In particular, though, I'm interested in what we can do as a family. Nate is old enough now that he can really start to understand the liturgical seasons, and I would love for him to be able to look back on something that we always did for Lent while he was growing up.

Do you have any family Lent traditions?

Monday, February 24, 2014


Every once in a while, I feel like Nate needs a reset. It's almost always my fault, or my fault combined with less-than-ideal circumstances, but it always happens when I've been letting the television take over our lives.

Recently David has been traveling a lot for work. I'd say that at least two weeks out of every four, he's spending a few days per week on the road. Right now, we're in the middle of a four-week stretch where he's gone at least two and up to six days each week.

There are a lot of ways in which this simply isn't a big deal for me. Nate is, after all, only one kid, and he's long out of diapers and isn't particularly needy in the night. But the downside of his being only one kid is that he has no built-in playmates, and so when I need to get a few things done and he won't readily play by himself, it's all too easy to turn on Netflix or hand him an iPad.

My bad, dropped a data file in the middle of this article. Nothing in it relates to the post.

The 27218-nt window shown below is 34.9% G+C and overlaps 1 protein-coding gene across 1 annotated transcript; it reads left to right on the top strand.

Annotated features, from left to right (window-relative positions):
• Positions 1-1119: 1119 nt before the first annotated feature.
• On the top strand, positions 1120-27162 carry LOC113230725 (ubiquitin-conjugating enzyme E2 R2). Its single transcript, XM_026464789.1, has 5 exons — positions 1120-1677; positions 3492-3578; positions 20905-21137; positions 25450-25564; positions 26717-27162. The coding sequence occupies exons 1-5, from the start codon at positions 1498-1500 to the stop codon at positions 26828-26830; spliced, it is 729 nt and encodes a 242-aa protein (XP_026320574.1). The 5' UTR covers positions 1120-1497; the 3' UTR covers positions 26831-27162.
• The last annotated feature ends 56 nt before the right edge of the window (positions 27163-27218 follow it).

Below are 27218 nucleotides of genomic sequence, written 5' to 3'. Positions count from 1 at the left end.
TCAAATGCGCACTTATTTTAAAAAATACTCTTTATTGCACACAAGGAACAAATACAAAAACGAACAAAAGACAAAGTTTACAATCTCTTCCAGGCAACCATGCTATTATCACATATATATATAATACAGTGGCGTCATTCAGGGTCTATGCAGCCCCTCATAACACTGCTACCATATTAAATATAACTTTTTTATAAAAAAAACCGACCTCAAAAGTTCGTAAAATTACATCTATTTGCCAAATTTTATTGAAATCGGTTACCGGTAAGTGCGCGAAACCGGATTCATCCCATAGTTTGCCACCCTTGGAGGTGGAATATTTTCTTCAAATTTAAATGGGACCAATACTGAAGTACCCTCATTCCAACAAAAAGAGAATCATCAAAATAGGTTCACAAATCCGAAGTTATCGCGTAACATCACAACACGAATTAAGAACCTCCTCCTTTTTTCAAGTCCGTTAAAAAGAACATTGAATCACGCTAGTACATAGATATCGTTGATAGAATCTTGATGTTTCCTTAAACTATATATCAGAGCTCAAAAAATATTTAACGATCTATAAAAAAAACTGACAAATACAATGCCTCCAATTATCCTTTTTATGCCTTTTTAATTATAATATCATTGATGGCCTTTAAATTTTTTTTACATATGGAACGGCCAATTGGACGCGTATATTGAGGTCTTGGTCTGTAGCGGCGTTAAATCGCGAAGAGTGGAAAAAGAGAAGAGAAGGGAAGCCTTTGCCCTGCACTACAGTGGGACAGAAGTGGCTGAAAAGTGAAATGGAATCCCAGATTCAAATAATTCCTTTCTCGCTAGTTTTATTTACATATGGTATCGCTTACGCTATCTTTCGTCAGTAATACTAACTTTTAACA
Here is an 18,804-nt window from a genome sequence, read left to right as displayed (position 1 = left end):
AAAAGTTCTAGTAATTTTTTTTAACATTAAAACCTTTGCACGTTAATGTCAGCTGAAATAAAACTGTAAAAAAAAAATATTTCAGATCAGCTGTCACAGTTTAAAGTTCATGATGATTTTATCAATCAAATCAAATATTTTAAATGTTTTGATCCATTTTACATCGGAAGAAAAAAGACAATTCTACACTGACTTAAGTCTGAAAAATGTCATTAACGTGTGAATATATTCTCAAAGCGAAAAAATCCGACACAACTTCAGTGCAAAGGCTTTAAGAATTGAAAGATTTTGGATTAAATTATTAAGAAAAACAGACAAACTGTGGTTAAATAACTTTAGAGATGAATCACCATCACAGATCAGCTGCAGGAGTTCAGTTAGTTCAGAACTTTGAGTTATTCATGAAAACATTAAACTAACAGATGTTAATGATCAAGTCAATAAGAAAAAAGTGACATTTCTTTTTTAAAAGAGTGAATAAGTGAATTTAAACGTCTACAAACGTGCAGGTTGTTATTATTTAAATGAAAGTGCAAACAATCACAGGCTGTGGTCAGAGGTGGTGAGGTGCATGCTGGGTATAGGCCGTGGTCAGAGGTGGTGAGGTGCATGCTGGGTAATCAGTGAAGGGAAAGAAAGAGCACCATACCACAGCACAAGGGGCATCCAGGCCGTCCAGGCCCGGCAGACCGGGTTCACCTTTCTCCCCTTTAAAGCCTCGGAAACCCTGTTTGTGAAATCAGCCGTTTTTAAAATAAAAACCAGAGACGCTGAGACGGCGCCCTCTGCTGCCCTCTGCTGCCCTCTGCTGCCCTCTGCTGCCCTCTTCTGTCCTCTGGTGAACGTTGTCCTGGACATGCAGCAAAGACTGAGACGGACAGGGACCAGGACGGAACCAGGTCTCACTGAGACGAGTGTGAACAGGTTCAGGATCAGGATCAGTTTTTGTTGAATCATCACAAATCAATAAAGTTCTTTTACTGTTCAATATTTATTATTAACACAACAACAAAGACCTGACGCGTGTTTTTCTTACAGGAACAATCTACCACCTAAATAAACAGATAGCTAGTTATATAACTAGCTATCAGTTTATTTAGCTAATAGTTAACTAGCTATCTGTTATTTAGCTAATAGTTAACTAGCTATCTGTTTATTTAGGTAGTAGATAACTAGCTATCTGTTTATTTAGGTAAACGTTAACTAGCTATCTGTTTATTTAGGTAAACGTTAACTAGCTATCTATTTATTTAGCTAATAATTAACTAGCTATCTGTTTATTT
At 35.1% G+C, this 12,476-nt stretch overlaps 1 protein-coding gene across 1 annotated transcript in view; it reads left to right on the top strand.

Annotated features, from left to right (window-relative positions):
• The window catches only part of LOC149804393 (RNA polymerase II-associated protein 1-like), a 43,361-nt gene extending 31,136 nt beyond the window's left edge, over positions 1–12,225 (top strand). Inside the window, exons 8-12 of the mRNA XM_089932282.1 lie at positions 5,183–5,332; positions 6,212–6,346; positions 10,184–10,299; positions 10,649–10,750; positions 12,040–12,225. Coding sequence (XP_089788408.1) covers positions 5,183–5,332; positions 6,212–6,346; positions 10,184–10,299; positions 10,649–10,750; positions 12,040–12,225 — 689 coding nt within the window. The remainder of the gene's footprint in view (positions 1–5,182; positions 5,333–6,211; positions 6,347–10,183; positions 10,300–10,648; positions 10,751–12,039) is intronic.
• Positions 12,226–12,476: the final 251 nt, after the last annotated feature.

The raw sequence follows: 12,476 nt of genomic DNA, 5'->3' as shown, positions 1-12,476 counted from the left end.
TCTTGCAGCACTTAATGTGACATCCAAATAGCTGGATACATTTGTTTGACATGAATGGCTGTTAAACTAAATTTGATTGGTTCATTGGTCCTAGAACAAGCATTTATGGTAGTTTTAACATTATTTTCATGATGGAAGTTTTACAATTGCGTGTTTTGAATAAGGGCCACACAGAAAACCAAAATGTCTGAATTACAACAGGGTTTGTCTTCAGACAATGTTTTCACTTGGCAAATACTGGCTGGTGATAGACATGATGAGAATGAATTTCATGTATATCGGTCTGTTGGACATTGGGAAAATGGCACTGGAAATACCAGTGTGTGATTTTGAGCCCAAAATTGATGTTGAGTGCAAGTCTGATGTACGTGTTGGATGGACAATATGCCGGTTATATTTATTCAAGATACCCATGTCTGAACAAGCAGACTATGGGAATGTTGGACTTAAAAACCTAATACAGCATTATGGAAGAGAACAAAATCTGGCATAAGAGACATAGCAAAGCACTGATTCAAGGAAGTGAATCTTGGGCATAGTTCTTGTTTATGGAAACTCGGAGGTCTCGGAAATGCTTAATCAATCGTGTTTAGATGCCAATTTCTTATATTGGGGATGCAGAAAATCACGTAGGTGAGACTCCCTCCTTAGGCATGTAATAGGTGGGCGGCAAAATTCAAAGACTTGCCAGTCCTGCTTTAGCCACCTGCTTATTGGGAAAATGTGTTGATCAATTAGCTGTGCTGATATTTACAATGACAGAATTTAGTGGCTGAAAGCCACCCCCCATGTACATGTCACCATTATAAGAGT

Last week we were in Georgia visiting my family, including my sister's darling new baby, and between the 10-hour drives each way and my family's tendency to leave the television on all day, it was pretty much non-stop screen time for a week. By the end of the drive home, poor Nate was in full-on meltdown mode, and I knew that this would have to be a screen detox week.

The weird thing is, it's somehow generally easier to cut the screens for him altogether than it is to limit them to only an hour or so each day. Am I the only one whose kid works like this? I already try to wait as late in the day as possible to pull out the electronic entertainment, because once it's turned on it's a battle to turn it off. I know plenty of moms who can do a mid-day 30-minute TV break to make lunch or do a chore or even--heavens!--just have a few minutes to themselves. It works perfectly well for them. I don't know whether my kid is just more headstrong or somehow reacts more strongly to this sort of stimulation, but dang does it change his behavior. And not for the better.